A sometimes-overlooked component of a roofing inspection is examining the ceiling and interior walls on the top floor for any signs of water intrusion or water damage. Often, just by walking the roof, it won’t be obvious if water is finding its way into a building. Any water infiltrating the building is a sure sign of a bigger problem – or at least a problem that is going to get a lot worse if left uncorrected.
“When problems are caught before irreversible damage sets in, the cost factor significantly decreases in the long-term,” says Malorni. “Oftentimes a large problem is beyond the budget constraints of the facility manager, which makes it even more critical to identify any issues as fast as possible. It is also important to remember that structural damage caused by unaddressed issues on the roof, depending on the weather, age of the roof, and current condition, may further compound an already existing problem.”
Hoping a problem will resolve itself on its own is not a solid preventive maintenance plan. Especially when it comes to the roof, always assume that a small problem is either a sign of a bigger one, or a bigger one to come soon.
The freeze/thaw cycle is one of the biggest enemies of any type of roof. It causes materials – especially metal flashing – to expand and contract, and any movement at all in roofing material is not a good thing. Blisters in the membrane, loss of attachment, and other issues result from all the components of the roof expanding and contracting at their own rate. This is called “differential movement,” says D’Annunzio. The freeze/thaw cycle can also cause water to pond on a roof, water to force its way under a membrane, and a litany of other issues. The best strategy is simply to keep on top of any issues. If there are huge temperature swings, take a quick walk on the roof to inspect for any problems.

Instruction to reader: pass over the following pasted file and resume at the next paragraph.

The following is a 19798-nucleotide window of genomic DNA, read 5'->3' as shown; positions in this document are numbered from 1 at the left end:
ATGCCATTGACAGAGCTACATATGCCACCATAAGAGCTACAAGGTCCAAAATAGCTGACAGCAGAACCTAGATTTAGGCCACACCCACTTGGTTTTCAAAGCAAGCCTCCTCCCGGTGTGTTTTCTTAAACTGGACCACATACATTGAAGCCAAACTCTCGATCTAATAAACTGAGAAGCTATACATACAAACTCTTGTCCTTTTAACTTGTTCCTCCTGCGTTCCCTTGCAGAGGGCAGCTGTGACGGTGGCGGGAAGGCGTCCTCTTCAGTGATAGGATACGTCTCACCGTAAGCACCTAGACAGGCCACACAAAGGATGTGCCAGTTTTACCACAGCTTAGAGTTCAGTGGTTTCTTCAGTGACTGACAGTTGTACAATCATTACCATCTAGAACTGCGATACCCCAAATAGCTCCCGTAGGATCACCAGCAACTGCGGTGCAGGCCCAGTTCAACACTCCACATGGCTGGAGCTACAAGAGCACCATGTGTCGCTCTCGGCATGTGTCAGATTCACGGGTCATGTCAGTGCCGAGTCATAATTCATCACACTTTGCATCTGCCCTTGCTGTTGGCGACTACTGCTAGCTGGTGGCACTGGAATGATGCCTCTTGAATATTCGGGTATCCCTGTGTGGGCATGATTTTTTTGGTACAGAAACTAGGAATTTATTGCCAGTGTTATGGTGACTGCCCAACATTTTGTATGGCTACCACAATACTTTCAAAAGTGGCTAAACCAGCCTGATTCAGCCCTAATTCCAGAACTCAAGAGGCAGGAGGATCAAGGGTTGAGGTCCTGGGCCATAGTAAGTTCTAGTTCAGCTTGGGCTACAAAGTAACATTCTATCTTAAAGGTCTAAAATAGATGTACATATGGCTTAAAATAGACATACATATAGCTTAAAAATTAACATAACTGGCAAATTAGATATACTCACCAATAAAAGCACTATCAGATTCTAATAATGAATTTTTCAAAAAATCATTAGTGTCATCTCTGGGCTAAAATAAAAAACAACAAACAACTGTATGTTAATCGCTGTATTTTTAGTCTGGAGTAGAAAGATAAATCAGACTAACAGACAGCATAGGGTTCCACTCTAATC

Ice dams are more of an issue on sloped roofs, when water thaws, but then refreezes in the gutters and backs up underneath the roofing material. Malorni offers some advice on how to prevent disastrous ice dams: “Make sure the gutters are completely free of leaves or debris. Heat trace cables can be installed and placed within the gutters or near the edge of the roof eaves to help melt any snow or ice accumulation.”
One final issue to keep an eye on is the weight of snow after a huge snowstorm. Of course, facility managers don’t want to have to make it a habit of shoveling the roof, but in the case of unusual amounts of snow, the sheer weight of the snow can be enough to cause huge problems.
Unless managers are really lucky, or the winter was extremely mild, chances are there are going to be issues come spring. As soon as the snow melts, and it’s safe, it’s important to get back up on that roof and assess what sort of work will be required.
“It is important to recognize that, unfortunately, not all roofs are in good enough condition for preventive maintenance,” says Malorni. “Some roofs may be in a condition that precludes preventive work and may need replacement. If budgets do not permit replacement, there may be specific repairs that will stabilize the roof and extend its life until budgets permit the necessary replacement.”
The most important strategy, though, is not to wait. The longer one waits to make repairs, the bigger – and much more expensive – the problem can be.
Greg Zimmerman is senior contributor editor for the facility group, which includes FacilitiesNet.com and Building Operating Management magazine. He has more than 18 years’ experience writing about facility issues.